“The NDP still remains very competitive, even though they don’t have a new leader. I think the data says that voters are anxiously watching the NDP leadership race, and they’re watching to see how the NDP brings themselves back as a competitive force in Alberta politics,” she said.

Brown said she doesn’t expect the numbers will immediately change much once a permanent NDP leader is named, given that most people answering the question are likely imagining the party being led by presumed front-runner Naheed Nenshi.

People stand on a stage in front of a colourful circle.
Alberta NDP leadership candidates stand on stage during a leadership debate in Calgary on May 11. Results of the leadership race are to be announced June 22. (Jeff McIntosh/The Canadian Press)

Smith ‘quite polarizing’

The poll also asked respondents how they would rate the job Smith is doing as premier, on a scale from zero to 10. 

Smith saw an overall average approval rating of 4.5 out of 10 from respondents. Thirty-five per cent of people said they were impressed with the premier, giving her a rating of seven or more out of 10.

Forty per cent gave the premier a low rating, ranging from zero to three, while another 22 per cent gave her a rating between four and six. In Calgary, Smith got an average score of 4.3, up from 3.8 just prior to the last election. 

Another question asked respondents to think back to the time of the last provincial election, in May 2023. The poll asked whether Smith is doing better, worse or about the same as they expected at that time. 

Forty per cent of respondents said Smith was doing about the same as they expected, 33 per cent said she has done worse and 23 per cent said she has done better.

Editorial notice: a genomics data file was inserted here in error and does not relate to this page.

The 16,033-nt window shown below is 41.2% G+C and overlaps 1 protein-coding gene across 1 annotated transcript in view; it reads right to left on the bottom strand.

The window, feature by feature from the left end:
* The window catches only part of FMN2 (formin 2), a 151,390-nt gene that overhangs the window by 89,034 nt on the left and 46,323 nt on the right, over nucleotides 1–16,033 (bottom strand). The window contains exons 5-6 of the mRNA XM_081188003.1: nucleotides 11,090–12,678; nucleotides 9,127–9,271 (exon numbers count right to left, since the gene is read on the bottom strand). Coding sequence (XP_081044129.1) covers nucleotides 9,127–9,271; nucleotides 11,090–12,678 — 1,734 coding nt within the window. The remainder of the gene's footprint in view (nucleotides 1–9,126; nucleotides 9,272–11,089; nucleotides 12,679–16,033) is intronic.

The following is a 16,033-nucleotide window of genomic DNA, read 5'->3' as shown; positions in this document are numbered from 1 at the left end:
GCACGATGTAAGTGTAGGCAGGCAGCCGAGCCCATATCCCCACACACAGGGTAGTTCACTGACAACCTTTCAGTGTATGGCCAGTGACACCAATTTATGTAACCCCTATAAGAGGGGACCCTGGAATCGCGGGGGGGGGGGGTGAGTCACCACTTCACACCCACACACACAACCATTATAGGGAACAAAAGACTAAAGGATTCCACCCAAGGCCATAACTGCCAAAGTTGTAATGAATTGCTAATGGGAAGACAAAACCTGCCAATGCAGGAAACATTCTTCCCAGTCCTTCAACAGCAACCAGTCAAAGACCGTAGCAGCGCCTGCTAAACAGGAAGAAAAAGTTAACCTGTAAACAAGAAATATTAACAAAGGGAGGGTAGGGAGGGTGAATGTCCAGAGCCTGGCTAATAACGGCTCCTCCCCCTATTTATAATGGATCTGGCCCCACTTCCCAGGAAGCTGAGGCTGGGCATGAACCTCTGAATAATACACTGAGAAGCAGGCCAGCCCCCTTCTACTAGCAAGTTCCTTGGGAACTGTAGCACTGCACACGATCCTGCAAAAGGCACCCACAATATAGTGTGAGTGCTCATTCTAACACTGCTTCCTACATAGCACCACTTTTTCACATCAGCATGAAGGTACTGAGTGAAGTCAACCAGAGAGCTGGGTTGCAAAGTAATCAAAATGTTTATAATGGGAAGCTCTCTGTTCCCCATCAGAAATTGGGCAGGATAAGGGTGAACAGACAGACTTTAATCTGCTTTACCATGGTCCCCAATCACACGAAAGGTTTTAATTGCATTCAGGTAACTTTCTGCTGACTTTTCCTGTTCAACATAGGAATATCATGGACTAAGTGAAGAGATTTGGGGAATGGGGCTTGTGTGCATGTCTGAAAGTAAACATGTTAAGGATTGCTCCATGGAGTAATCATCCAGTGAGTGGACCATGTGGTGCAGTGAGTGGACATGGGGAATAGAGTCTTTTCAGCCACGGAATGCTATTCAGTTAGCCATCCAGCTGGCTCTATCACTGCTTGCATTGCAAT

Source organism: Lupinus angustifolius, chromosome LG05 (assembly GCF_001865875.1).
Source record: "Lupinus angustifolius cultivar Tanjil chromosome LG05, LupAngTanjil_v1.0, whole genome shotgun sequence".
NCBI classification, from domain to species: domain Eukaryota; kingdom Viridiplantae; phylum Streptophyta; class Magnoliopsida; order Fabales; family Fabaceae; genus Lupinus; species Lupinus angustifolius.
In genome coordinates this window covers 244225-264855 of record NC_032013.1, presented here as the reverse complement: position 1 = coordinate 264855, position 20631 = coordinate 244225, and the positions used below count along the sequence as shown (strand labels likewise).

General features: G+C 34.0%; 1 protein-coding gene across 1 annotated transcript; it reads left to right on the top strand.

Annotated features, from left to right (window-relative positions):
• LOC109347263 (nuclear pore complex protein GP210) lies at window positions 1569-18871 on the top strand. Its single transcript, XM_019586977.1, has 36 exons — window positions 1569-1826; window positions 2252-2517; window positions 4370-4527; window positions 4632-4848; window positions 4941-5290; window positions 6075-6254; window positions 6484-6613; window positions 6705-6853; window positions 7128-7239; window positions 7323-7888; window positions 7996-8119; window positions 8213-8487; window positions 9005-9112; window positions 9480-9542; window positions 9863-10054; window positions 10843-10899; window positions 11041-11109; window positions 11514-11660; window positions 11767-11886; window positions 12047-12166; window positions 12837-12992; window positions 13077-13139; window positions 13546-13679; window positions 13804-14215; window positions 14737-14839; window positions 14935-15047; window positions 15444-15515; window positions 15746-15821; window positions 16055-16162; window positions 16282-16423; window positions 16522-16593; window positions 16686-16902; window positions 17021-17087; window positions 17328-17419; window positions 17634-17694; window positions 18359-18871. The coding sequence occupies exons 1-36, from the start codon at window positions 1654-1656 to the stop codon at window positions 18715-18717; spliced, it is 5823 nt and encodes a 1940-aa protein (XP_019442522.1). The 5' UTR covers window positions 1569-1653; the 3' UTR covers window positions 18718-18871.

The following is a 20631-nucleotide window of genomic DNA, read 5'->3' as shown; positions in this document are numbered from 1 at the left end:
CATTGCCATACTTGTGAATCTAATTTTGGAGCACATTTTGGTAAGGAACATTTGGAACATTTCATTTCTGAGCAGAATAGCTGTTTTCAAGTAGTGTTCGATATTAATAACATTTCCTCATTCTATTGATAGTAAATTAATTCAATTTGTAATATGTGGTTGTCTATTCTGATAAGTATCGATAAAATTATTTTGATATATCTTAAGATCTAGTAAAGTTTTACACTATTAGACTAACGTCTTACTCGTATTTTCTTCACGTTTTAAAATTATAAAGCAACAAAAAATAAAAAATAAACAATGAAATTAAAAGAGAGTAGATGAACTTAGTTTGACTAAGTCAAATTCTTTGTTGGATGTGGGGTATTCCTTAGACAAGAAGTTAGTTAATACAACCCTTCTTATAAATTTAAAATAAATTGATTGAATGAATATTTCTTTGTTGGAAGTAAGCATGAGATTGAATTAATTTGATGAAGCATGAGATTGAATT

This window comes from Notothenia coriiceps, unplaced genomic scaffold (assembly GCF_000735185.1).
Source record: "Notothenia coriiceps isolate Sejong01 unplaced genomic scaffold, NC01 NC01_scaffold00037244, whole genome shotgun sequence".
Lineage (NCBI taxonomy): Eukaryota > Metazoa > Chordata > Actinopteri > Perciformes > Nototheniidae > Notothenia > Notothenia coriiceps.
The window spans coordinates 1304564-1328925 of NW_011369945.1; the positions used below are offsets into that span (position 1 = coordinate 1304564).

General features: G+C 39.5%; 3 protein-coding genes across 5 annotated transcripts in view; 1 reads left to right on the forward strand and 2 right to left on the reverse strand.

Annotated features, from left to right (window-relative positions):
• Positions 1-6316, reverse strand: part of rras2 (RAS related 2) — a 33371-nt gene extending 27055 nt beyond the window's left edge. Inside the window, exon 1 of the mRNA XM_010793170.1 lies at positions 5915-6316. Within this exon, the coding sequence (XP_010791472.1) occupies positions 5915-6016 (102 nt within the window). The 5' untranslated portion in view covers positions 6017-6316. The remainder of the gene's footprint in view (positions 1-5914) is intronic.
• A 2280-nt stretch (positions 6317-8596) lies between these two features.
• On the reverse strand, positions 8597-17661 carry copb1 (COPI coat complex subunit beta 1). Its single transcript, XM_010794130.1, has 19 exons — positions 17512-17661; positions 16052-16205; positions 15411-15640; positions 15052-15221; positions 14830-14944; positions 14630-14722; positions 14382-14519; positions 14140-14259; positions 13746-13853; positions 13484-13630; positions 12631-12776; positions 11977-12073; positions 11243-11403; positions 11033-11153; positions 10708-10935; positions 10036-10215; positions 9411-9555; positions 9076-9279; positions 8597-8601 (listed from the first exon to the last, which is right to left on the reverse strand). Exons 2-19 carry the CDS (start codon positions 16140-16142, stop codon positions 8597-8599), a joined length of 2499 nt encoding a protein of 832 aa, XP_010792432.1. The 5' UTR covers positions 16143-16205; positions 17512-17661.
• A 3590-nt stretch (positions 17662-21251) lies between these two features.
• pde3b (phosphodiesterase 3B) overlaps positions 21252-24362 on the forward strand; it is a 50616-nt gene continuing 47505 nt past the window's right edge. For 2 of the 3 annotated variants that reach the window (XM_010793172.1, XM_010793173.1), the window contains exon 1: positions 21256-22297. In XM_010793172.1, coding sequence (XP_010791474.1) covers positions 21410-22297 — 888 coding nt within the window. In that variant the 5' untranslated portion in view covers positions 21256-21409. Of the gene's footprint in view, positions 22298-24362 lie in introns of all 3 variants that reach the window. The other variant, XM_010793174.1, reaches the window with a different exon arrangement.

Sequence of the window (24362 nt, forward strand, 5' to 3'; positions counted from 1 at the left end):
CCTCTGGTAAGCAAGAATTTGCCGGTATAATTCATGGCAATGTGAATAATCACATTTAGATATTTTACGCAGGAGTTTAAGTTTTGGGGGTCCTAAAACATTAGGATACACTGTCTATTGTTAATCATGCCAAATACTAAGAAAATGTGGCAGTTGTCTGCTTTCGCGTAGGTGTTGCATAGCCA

“When I look at these numbers, what I see is a leader who is quite polarizing. She’s got a strong base of people who like her, and she’s got a strong base of people who dislike her,” Brown said.

Though support for the government has held to this point, the next three years could get more challenging once the NDP chooses its permanent leader, said Duane Bratt, a political science professor at Mount Royal University.

“Smith is not popular overall, but she wasn’t popular in May of 2023 and was still able to pull off a majority victory because the NDP were just as unpopular, in some respects,” Bratt said.

“When we look at approval ratings, they’re only viewed as one party. But that’s not what an election is, an election is a contrast. And that is the contrast the NDP is going to have to make.”

The CBC News random survey of 1,200 Albertans was conducted using a hybrid method between May 1 and 15 by Edmonton-based Trend Research under the direction of Janet Brown Opinion Research. The sample is representative of regional, age and gender factors. The margin of error is +/- 2.8 percentage points, 19 times out of 20. For subsets, the margin of error is larger.

The survey used a hybrid methodology that involved contacting survey respondents by telephone and giving them the option of completing the survey at that time, at another more convenient time, or receiving an email link and completing the survey online. Trend Research contacted people using a random list of numbers, consisting of 40 per cent landlines and 60 per cent cellphone numbers. Telephone numbers were dialed up to five times at five different times of day before another telephone number was added to the sample. The response rate among valid numbers (i.e., residential and personal) was 11.7 per cent.